Reviewed by: Society for Visual Anthropology
Primary Theme: The Visual, Truth and reconciliation
Secondary Theme: Technology
What can scholars of the senses and those engaging in anthropology’s multimodal turn learn from and teach one another? Can we think productively through the tensions between relativistic approaches to sensory practice and forms of research and dissemination that engage the audio-visual affordances of contemporary media? How do we creatively approach the limits to cross-cultural and inter-subjective communication of embodied and sensory experience?
Emerging from visual anthropology and the anthropology of media, multimodal anthropology seeks to investigate and convey aesthetic and sensory aspects of everyday existence beyond the traditional written ethnography. It challenges the ocularcentrism of Western visual culture in order to understand and invoke other ways of sensing and knowing. Moreover, it promises to increase the accessibility and appeal of our work for diverse publics.
However, the logic of universal and discrete “modes” of sensation and communication that informs multimodal anthropology cannot fully contain or convey the actual diversity of sensory practice around the world. In disparate contexts, the senses are identified, counted, separated and combined according to diverse cultural logics. The notion of distinct modes also fails to accommodate for the imbricated, synaesthetic and integrated qualities of human perception.
Intent, like multimodal anthropology, on capturing sensual aspects of life, anthropology of the senses attends to the cultural, historical, and technological contingency of sensation and perception. Anthropologists of the senses point out that even vision, which we often describe as if it were hegemonic among the senses and universal in its operation, is experienced and interpreted in heterogeneous ways not only in very different cultural contexts but also among various communities of practice and in relation to diverse technologies and artifacts—even in the West (see Grasseni 2009). Both disciplines profit from considering physical and neural diversity and disability in order to provincialize universalizing statements about how human sensation and communication operate. Anthropology of media, drawing from theorization of material culture and of religious mediation, offers unique insight on the diversity of philosophies of mediation broadly conceived—that is, not only in the context of technological or audio-visual mediation—that can expand the discussion.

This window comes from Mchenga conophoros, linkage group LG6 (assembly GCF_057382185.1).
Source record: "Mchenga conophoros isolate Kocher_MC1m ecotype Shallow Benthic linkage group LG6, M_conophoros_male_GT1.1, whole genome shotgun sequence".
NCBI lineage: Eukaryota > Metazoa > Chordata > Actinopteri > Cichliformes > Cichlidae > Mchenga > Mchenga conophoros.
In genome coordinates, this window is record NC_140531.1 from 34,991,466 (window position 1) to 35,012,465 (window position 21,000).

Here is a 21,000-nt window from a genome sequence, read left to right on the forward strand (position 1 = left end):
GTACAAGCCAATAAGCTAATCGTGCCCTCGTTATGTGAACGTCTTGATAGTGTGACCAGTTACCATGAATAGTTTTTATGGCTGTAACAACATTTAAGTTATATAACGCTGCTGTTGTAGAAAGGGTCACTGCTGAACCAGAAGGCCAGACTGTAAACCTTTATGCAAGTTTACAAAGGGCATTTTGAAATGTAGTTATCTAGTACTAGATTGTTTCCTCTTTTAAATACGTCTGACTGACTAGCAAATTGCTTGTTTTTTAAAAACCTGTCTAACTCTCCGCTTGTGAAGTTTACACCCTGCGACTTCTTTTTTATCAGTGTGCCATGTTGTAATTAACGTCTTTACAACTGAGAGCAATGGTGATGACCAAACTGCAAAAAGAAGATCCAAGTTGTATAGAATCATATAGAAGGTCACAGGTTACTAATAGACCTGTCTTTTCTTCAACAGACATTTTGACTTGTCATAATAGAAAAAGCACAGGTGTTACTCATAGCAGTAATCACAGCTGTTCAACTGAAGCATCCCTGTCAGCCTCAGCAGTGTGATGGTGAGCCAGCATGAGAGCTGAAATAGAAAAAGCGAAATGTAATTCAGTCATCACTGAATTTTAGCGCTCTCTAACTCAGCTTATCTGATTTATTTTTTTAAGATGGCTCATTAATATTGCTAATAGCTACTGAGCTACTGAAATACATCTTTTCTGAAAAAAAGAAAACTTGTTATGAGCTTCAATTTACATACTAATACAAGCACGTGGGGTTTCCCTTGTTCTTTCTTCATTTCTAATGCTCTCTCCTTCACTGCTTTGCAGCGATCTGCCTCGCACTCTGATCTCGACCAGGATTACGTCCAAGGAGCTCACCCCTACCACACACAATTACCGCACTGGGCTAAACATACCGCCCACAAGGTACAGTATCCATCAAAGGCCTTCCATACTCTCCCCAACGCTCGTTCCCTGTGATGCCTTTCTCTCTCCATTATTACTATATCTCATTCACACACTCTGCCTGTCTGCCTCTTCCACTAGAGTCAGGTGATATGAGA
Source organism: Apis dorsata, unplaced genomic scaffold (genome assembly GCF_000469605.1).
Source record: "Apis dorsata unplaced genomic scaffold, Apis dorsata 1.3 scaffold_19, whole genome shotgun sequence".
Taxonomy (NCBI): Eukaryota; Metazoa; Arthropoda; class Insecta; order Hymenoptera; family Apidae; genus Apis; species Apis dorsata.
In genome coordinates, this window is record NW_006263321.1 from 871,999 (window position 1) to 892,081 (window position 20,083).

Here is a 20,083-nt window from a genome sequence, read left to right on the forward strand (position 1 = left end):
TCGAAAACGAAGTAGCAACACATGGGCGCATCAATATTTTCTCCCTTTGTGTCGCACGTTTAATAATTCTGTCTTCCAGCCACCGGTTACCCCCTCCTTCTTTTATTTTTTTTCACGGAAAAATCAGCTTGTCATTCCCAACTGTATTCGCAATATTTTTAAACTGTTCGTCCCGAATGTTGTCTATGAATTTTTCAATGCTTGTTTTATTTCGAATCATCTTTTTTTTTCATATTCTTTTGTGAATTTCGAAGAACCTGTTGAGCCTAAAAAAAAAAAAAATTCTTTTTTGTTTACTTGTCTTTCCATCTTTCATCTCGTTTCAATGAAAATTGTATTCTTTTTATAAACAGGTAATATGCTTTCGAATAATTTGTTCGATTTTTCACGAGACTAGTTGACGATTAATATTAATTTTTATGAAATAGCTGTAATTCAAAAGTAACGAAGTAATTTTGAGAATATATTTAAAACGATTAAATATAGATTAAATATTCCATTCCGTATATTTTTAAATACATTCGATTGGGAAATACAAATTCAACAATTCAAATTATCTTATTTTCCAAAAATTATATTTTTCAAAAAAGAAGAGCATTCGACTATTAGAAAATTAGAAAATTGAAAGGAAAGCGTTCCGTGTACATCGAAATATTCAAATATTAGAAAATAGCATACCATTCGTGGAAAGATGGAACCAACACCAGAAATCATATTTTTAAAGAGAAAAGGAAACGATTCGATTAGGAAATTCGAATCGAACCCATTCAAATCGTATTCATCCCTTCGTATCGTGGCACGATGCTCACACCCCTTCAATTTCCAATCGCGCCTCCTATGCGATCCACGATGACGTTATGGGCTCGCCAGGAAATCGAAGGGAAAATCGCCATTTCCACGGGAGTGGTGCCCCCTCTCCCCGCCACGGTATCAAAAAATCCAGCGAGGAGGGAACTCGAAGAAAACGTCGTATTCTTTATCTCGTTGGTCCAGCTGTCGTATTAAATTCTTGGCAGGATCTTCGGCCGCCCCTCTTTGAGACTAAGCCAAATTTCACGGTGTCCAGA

Bringing together scholars engaging in the multimodal turn and those working in the anthropology of the senses, as well as those attempting to integrate these approaches robustly in their current research and representation, this roundtable seeks to questions such as:
How can we, as anthropologists of media, visual anthropologists, and others who participate in and support the multimodal turn better attend to sensory relativism and diversity?
To what extent can the audio-visual media that we tend to employ in multimodal research and representation convey sensory experience beyond vision and hearing and communicate across divides of sensory difference?
What sorts of creative experiments in ethnographic writing and non-textual representation emerge when attending to and attempting to convey the various ways in which the senses are practiced and interpreted?